(CNN) -- Don Crisman has never missed a Super Bowl.
"My family knows not to die on Super Bowl Sunday," he said, "because I won't make it to the funeral."
And with great game attendance comes myriad memories.
The 74-year-old Rhode Island native paid $8 to see Green Bay defeat Kansas City at the first AFL-NFL championship in 1967.
Thirty-five years later, he roared with fellow Patriots fans as kicker Adam Vinatieri nailed a 48-yard field goal to beat the Rams in Super Bowl XXXVI's final seven seconds.
He barely noticed Janet Jackson's infamous "wardrobe malfunction" during Super Bowl XXXVIII's halftime show in 2004.
Now, he's ready for the Steelers-Packers matchup in Dallas, blizzard or otherwise.
Crisman is one-fourth of the "Never Miss a Super Bowl Club," an exclusive group featured in Visa's latest advertising campaigns.
He and three other men boasting a perfect attendance record -- 49ers fan Larry Jacobson, Steelers fan Thomas Henschel and Packers fan Robert Cook -- can be seen in the national commercials, flashing more than four decades of Super Bowl ticket stubs.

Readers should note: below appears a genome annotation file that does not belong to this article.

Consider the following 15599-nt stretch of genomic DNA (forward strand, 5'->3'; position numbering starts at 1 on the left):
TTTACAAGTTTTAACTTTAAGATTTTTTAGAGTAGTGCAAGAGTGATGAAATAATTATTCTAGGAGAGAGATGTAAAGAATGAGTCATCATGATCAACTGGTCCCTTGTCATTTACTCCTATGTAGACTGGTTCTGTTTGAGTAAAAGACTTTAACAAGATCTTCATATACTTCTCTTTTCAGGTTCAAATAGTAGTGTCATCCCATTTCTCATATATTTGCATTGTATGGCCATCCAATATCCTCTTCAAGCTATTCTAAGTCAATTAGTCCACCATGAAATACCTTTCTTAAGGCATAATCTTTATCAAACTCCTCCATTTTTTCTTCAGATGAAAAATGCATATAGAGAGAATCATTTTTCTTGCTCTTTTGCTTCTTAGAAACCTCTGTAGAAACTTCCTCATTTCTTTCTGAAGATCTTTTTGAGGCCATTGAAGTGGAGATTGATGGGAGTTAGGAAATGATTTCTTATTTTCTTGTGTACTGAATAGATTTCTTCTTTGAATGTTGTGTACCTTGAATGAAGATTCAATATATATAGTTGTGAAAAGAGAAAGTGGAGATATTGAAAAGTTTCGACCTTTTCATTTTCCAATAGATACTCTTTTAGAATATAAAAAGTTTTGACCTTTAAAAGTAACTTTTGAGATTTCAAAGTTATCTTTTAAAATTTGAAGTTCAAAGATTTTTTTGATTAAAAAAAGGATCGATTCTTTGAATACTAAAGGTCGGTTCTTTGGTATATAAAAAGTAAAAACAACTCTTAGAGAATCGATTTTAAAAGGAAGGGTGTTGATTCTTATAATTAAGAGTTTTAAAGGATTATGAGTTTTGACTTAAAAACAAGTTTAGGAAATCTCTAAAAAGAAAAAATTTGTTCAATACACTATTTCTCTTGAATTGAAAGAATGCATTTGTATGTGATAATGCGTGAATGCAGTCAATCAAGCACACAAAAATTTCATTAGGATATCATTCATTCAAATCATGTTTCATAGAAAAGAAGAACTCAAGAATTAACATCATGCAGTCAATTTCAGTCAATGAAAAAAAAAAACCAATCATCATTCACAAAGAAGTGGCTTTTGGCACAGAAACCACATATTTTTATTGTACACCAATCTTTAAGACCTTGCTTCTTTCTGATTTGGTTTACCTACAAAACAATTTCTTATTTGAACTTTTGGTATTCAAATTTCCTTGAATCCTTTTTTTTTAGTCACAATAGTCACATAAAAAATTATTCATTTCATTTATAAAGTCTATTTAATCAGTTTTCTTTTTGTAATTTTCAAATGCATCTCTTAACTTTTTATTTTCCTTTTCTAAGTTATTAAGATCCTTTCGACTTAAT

"Sports fans see the Super Bowl as the pinnacle of U.S. sporting events -- an American institution, really," said Alex Craddock, head of Visa's American marketing. "This year, our NFL campaign was developed to celebrate the passion that fans have for the sport of football and the Super Bowl."
Members of the club, who met and devised their name when a reporter profiled them individually for an NFL media guide, will attend their 45th Super Bowl on Sunday. This time, the game's on Visa's tab.
"44 years, 44 games, and we never had a free ticket," Jacobson said. "This is a pretty good deal for me."
Jacobson, who went to the first Super Bowl to impress a date, said he spends thousands of dollars yearly to fund his football obsession.
"The game is an excuse to travel," he said. "We've been to Disney World, the beach, all over, the week of the Super Bowl. It's even better knowing I'm on a vacation while my friends are working."
The club members don't intend to break their Super tradition anytime soon. Crisman said he'll keep going for "as long as the Big Guy Upstairs allows."
"Just before playoff time, there's a big magnet somewhere in the sky drawing me in the direction of the game," he said. "It's kind of a crazy, expensive odyssey I'm on. A pilgrimage -- whatever you want to call it."